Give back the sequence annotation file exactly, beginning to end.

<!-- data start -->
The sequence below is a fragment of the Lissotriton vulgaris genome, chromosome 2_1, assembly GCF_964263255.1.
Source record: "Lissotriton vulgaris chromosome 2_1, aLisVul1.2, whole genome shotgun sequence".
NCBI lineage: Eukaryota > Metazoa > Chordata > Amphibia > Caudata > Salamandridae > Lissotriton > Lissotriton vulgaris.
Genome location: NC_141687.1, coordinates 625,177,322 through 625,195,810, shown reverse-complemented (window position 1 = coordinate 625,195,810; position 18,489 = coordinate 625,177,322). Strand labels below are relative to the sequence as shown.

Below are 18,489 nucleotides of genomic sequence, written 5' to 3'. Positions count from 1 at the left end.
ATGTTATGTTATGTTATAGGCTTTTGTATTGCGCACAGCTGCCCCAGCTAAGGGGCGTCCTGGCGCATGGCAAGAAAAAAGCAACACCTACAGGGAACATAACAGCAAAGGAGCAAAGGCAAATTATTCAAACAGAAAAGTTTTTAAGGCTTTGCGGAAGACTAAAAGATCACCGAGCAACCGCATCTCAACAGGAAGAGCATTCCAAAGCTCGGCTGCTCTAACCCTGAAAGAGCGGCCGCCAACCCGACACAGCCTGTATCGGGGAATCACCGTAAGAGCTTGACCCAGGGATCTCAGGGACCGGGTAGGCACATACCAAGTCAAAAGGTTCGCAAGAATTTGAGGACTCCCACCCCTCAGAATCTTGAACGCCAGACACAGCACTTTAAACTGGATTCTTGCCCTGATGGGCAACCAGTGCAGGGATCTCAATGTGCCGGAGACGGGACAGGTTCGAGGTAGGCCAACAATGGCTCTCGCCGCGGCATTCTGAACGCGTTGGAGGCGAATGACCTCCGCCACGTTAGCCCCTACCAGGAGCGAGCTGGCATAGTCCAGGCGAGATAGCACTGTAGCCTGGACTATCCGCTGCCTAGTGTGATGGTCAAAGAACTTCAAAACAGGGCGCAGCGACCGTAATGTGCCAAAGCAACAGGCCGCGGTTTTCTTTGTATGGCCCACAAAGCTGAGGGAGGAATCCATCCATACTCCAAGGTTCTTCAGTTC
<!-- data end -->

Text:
The sequence below is a fragment of the Lissotriton vulgaris genome, chromosome 2_1, assembly GCF_964263255.1.
Source record: "Lissotriton vulgaris chromosome 2_1, aLisVul1.2, whole genome shotgun sequence".
NCBI lineage: Eukaryota > Metazoa > Chordata > Amphibia > Caudata > Salamandridae > Lissotriton > Lissotriton vulgaris.
Genome location: NC_141687.1, coordinates 625,177,322 through 625,195,810, shown reverse-complemented (window position 1 = coordinate 625,195,810; position 18,489 = coordinate 625,177,322). Strand labels below are relative to the sequence as shown.

Below are 18,489 nucleotides of genomic sequence, written 5' to 3'. Positions count from 1 at the left end.
ATGTTATGTTATGTTATAGGCTTTTGTATTGCGCACAGCTGCCCCAGCTAAGGGGCGTCCTGGCGCATGGCAAGAAAAAAGCAACACCTACAGGGAACATAACAGCAAAGGAGCAAAGGCAAATTATTCAAACAGAAAAGTTTTTAAGGCTTTGCGGAAGACTAAAAGATCACCGAGCAACCGCATCTCAACAGGAAGAGCATTCCAAAGCTCGGCTGCTCTAACCCTGAAAGAGCGGCCGCCAACCCGACACAGCCTGTATCGGGGAATCACCGTAAGAGCTTGACCCAGGGATCTCAGGGACCGGGTAGGCACATACCAAGTCAAAAGGTTCGCAAGAATTTGAGGACTCCCACCCCTCAGAATCTTGAACGCCAGACACAGCACTTTAAACTGGATTCTTGCCCTGATGGGCAACCAGTGCAGGGATCTCAATGTGCCGGAGACGGGACAGGTTCGAGGTAGGCCAACAATGGCTCTCGCCGCGGCATTCTGAACGCGTTGGAGGCGAATGACCTCCGCCACGTTAGCCCCTACCAGGAGCGAGCTGGCATAGTCCAGGCGAGATAGCACTGTAGCCTGGACTATCCGCTGCCTAGTGTGATGGTCAAAGAACTTCAAAACAGGGCGCAGCGACCGTAATGTGCCAAAGCAACAGGCCGCGGTTTTCTTTGTATGGCCCACAAAGCTGAGGGAGGAATCCATCCATACTCCAAGGTTCTTCAGTTC